Great swathes of Arab public opinion are absolutely right on the money; Western elites are staging just an illusion of action in Libya. The objective is to create a firewall between the revolutions in northern Africa and the repressive Gulf petro-monarchy clients. No fly against "evil" Gaddafi? Why not? No drive against strategic Saudi Arabia? Don't even think about it.

The West really doesn't care much about a bunch of kids with guns in Libya, those that have been grabbing a Kalashnikov and wrapping a keffiyah (checkered scarf) around their heads, rushing to the front in sports utility vehicles to fight for a better life. Yet this is Homage to Catalonia revisited, George Orwell on the Spanish Civil War, with Benghazi as the new Barcelona - an outburst of revolutionary fervor that may be crushed by the heavy weaponry of a northern African neo-fascist army.

Yet a no-fly zone in Libya won't change a single fact on the ground. A game-changer would be to support the eastern Libyan council to force a no-drive zone on Gaddafi's tanks and armored personnel carriers; and to arm the rebels with weapons and intelligence. That's exactly what they're asking of the West (and not a North Atlantic Treaty Organization invasion). So the first step would be for the Obama administration to immediately recognize the "rebels" as the legitimate government of Libya. Then cause havoc on Gaddafi's communications system (a cakewalk for the Pentagon). And then tell the rebels what Gaddafi's command and control are up to. All this at virtually zero cost - and no US boots on the ground.

Invading you softly with my tanks
While the pro-government daily al-Ayyam talked about hundreds of Bahrainis "welcoming the Saudi forces", Crown Prince Salman bin Hamad al-Khalifa, Bahrain's answer to Saif al-Gaddafi (the relative "modernizer") still talks of dialogue, including electoral reform, "a government representing popular will", investigations on corruption and the end of "political naturalizations" (Bahrain naturalizes scores of Sunnis to dilute the Shi'ite political representation).

The absolute majority of the population doesn't believe a word of it anymore. Not with the Medieval House of Saud having supported Mubarak to the end, welcoming Tunisia's Zine El-Abidine Ben Ali as an exile, supporting Ali Abdullah Saleh in Yemen and now invading Bahrain - with the White House virtually begging Riyadh to pump just a little more oil to make up for the shortfall in Libya.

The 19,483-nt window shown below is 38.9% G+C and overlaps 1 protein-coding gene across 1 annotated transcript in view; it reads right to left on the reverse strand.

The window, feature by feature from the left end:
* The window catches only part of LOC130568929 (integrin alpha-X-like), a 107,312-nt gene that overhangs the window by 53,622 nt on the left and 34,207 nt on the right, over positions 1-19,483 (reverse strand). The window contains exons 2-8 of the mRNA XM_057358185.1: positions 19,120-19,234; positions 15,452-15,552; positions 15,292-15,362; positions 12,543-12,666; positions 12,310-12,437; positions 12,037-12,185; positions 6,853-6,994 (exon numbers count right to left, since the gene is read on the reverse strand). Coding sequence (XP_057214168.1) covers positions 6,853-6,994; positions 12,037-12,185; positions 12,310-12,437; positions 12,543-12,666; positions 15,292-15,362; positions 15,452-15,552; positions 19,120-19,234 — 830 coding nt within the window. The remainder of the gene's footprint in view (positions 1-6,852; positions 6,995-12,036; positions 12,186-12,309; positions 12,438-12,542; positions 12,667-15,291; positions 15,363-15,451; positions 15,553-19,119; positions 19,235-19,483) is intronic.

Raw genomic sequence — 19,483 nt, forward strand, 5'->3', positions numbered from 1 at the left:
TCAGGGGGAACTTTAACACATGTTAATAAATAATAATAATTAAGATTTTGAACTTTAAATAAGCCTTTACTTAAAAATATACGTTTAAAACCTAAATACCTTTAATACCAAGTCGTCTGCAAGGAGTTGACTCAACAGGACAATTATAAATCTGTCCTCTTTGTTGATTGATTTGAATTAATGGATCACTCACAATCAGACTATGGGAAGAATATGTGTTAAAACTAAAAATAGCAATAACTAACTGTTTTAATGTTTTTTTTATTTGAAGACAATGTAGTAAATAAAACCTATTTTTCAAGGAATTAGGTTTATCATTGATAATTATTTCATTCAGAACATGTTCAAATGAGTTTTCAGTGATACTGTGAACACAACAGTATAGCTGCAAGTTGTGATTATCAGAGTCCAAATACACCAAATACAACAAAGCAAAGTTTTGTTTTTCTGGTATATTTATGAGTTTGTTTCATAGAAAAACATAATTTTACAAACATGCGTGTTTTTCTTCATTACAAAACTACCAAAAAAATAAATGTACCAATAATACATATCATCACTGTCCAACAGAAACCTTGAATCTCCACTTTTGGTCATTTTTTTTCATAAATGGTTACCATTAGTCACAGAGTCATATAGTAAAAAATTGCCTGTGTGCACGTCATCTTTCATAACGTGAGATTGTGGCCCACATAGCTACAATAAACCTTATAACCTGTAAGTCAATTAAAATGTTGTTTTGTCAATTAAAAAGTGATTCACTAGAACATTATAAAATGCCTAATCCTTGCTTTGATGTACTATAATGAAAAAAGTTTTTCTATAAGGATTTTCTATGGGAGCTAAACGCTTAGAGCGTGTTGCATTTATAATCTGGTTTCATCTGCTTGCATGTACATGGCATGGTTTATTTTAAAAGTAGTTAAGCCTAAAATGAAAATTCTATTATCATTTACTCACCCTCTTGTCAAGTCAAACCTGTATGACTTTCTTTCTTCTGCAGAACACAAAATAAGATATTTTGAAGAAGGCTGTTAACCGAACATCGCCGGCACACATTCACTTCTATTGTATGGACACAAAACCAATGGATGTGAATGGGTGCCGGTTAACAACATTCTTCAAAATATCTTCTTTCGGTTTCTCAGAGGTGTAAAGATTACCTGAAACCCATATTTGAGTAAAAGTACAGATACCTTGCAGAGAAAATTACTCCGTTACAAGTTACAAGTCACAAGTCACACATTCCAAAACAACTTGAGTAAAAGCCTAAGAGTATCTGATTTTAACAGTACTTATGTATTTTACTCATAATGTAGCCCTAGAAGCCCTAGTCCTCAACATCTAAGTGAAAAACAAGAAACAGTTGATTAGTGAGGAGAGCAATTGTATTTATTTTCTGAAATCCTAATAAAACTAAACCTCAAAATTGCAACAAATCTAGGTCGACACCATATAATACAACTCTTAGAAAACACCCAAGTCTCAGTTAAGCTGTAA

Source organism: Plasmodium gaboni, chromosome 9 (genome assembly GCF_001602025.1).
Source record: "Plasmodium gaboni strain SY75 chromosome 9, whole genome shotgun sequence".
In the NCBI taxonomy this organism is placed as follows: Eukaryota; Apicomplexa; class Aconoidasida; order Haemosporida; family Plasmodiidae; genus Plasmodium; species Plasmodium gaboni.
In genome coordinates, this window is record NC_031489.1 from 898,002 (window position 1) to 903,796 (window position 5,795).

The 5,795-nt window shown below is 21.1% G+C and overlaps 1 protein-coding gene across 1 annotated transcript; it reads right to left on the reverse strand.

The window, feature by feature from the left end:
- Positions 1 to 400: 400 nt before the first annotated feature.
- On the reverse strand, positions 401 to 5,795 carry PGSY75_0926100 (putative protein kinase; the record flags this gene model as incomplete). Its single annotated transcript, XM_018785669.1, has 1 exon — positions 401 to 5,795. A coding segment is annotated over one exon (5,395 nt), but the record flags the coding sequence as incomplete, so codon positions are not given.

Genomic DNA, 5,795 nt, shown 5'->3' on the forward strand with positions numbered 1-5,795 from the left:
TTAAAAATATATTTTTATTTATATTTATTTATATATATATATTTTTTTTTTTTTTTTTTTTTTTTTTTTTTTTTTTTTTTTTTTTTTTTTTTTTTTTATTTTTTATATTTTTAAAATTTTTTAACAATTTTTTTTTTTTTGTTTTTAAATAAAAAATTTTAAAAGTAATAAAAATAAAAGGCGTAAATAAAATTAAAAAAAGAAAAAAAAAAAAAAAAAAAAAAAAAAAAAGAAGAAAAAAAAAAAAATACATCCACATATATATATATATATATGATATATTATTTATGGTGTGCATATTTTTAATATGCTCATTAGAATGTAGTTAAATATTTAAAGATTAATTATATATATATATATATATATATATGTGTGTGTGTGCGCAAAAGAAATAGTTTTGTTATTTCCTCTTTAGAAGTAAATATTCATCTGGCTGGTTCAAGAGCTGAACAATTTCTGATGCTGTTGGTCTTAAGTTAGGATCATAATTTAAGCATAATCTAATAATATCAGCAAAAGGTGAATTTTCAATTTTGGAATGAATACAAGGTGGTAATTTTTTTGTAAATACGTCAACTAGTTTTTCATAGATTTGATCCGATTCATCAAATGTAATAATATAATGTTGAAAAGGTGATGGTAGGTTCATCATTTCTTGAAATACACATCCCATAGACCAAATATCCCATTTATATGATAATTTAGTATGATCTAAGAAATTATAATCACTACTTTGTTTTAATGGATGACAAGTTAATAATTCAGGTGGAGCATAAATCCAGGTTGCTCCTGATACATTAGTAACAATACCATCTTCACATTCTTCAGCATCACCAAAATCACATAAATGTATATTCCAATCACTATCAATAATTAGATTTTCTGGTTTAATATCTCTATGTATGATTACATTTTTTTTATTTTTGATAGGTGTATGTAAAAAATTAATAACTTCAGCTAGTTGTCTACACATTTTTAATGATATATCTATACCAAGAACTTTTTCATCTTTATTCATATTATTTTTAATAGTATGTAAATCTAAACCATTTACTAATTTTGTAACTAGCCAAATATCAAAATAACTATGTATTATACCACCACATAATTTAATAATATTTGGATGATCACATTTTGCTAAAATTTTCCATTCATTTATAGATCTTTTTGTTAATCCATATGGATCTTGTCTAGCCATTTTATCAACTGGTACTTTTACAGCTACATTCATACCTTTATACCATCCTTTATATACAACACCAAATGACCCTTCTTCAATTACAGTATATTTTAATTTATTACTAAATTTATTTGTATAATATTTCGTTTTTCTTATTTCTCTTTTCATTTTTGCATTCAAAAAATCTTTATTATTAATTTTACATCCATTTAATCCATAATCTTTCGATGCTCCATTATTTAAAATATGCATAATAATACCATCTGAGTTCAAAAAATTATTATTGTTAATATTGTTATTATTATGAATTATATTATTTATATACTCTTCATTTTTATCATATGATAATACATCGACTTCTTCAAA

Everything one needs to know about the House of Saud is in these words by Minister of Interior Prince Nayef bin Abdul-Aziz, King Abdullah's half-brother and the de facto Minister of Pain. On the oily family hacienda having survived this past Friday's "Day of Rage", Prince Nayef said, "Some evil people wanted to spread chaos in the kingdom and called for demonstrations that have dishonorable goals." But in the end the House of Saud managed to thwart this "deeply nefarious plot". They certainly did; just in time to invade a neighbor.

Saddam Hussein must be kicking himself in his tomb. If only he'd been slightly more subtle while invading Kuwait (which, by the way, was part of Iraq before the British Empire decided it wasn't). There would have been no no fly zone, no shock and awe, no US wasting a trillion dollars, and on top of it he'd be hailed today as a pillar of "stability" in the Middle East, as well as a "valuable ally". As valuable as those irrepressible democrats, the al-Khalifas and the House of Saud.

Pepe Escobar is the author of Globalistan: How the Globalized World is Dissolving into Liquid War (Nimble Books, 2007) and Red Zone Blues: a snapshot of Baghdad during the surge. His new book, just out, is Obama does Globalistan (Nimble Books, 2009).

He may be reached at pepeasia@yahoo.com.

(Copyright 2011 Asia Times Online (Holdings) Ltd. All rights reserved. Please contact us about sales, syndication and republishing.)